Following the success of the Facebook-led “Hackathon” in California last November that sought to draw attention to the plight of undocumented immigrants, a group of bloggers and techies will gather in Miami at the end of the month for a similar event aimed at exposing the problems with Cuba’s telecommunications system.
From connectivity, to censorship, costly service and the lowest cell phone and Internet penetration rates in the Western Hemisphere, developers and other tech experts hope to use the “Hackathon for Cuba” to help create smart phone apps and other technologies that could allow Cubans to have greater access to information on the island.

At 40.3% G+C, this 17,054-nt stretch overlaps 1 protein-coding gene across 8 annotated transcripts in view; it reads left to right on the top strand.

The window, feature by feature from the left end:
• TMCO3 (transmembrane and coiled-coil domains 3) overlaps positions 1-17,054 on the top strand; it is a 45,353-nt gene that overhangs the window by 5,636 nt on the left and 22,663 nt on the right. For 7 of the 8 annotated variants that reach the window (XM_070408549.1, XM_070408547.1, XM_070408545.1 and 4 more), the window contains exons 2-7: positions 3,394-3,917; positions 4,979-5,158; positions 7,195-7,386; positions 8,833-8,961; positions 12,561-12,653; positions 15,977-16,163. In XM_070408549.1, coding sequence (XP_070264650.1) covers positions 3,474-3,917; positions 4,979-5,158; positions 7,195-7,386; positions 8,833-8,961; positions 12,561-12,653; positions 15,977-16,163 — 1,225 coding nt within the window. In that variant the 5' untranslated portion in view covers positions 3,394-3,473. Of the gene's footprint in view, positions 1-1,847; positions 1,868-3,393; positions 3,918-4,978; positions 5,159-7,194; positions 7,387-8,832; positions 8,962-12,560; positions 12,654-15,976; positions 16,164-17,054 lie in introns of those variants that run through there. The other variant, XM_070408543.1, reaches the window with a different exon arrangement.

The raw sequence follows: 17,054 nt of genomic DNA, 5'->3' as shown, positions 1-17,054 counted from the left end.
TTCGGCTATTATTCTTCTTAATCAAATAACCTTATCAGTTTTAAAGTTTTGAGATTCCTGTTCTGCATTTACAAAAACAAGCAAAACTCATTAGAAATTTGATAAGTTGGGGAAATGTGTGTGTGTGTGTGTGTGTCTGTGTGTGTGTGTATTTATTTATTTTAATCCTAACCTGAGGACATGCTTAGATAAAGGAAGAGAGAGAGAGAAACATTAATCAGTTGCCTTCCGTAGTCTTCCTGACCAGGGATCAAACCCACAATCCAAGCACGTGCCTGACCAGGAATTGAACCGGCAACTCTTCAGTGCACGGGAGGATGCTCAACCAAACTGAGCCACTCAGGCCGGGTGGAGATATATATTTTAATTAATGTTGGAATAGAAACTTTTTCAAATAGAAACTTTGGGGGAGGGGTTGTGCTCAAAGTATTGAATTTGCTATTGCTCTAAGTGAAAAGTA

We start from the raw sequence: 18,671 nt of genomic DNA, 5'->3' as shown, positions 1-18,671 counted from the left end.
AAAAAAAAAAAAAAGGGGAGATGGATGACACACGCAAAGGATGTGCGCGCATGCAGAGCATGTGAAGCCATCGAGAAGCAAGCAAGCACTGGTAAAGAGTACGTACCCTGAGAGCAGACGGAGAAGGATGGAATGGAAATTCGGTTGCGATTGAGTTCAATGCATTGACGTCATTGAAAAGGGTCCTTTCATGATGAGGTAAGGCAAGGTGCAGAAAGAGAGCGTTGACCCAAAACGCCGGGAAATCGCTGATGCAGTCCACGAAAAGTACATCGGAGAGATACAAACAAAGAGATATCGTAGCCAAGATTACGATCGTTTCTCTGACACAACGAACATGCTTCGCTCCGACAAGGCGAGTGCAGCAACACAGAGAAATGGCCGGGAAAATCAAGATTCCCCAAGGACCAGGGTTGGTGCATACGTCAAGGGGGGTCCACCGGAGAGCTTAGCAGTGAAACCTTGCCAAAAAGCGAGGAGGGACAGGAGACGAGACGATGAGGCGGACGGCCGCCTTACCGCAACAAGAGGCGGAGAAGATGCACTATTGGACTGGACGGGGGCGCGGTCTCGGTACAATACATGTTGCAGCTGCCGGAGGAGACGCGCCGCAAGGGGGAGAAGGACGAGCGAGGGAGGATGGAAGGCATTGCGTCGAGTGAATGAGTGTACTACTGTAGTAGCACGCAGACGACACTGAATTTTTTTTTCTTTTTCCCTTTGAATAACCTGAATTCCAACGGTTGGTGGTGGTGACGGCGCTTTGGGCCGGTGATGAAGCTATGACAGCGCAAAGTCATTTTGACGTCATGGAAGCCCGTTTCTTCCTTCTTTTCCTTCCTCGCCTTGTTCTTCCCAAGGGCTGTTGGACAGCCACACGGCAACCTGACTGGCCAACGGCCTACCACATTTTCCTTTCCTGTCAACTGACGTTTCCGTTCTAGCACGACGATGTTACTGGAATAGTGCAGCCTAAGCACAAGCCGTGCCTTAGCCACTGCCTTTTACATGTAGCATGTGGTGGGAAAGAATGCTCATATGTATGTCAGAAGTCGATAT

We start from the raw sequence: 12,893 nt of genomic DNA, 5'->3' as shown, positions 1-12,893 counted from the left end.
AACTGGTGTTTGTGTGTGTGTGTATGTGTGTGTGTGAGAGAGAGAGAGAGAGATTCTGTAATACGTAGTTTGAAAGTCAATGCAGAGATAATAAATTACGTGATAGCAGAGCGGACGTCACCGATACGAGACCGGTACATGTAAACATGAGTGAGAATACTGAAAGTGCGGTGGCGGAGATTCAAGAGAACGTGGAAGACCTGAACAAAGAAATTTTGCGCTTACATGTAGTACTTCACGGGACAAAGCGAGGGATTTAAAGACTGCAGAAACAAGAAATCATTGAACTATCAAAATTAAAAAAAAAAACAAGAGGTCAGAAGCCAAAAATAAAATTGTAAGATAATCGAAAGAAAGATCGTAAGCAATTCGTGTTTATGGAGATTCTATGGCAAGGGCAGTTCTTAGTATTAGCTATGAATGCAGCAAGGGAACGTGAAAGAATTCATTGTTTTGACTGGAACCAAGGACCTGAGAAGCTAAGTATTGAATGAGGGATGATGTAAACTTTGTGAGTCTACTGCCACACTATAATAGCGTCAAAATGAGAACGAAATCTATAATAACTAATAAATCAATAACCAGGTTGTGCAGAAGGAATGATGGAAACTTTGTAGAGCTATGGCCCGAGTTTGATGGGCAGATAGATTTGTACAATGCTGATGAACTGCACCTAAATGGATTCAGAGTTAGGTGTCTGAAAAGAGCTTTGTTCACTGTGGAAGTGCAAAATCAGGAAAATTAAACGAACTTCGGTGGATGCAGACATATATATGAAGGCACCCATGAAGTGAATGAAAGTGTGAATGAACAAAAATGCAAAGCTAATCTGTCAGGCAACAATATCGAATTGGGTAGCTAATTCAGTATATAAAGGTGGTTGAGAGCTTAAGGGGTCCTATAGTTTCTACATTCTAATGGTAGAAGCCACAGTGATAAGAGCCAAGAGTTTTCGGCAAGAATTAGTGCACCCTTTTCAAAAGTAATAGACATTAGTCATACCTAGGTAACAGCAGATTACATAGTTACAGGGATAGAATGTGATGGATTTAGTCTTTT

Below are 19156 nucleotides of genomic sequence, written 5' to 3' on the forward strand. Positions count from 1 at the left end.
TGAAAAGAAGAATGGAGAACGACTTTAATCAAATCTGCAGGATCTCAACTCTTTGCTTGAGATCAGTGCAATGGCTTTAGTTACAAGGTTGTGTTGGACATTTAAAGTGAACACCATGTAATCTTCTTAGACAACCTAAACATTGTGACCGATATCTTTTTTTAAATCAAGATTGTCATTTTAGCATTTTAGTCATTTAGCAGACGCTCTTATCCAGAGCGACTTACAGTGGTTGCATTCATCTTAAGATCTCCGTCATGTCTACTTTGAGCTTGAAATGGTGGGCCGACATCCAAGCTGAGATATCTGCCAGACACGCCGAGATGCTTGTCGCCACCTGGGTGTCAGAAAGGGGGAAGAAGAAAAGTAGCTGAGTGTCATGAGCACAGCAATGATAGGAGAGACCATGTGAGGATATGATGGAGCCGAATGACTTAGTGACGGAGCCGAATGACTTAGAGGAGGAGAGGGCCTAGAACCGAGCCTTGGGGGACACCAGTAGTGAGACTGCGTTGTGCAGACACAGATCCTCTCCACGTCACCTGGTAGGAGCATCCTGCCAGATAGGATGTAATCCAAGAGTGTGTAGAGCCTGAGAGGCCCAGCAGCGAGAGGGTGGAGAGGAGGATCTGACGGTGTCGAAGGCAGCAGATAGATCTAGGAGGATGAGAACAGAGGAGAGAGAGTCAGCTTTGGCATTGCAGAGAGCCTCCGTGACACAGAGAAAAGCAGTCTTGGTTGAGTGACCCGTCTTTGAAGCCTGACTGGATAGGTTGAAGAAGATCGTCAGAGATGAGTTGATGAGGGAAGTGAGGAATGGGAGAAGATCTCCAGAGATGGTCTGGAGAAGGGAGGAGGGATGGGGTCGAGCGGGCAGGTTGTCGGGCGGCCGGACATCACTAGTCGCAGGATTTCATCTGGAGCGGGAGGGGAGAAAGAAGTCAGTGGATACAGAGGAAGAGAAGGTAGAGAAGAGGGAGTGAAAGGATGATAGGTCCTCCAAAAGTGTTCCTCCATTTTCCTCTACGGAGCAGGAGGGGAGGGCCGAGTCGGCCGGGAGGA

“There is a great demand in Cuba for applications that work without access to the Internet and technological tools that improve the everyday life of Cuban people," Natalia Martínez, the chief innovation and technology officer at the Miami Beach-based nonprofit Roots of Hope (Raíces de Esperanza), which has run a Cell Phones for Cuba campaign since 2009, told the Miami Herald.
The hackathon, which is organized by Roots of Hope and backed by the John S. and James L. Knight Foundation, will also feature an appearance by Cuban dissident blogger, Yoani Sánchez, either in person or via Skype.
Organizers are not expecting to make any major breakthroughs at the one day event, but do want to raise awareness of the problems of navigating around Cuban government controls over the Internet.
“The problem with Cuba is the connectivity is controlled by the government and very limited,” developer José Pimienta told the Herald. “A solution that allows people with computers to share among themselves without being detected would be helpful. ... This peer-to-peer communication could become a hub of information.”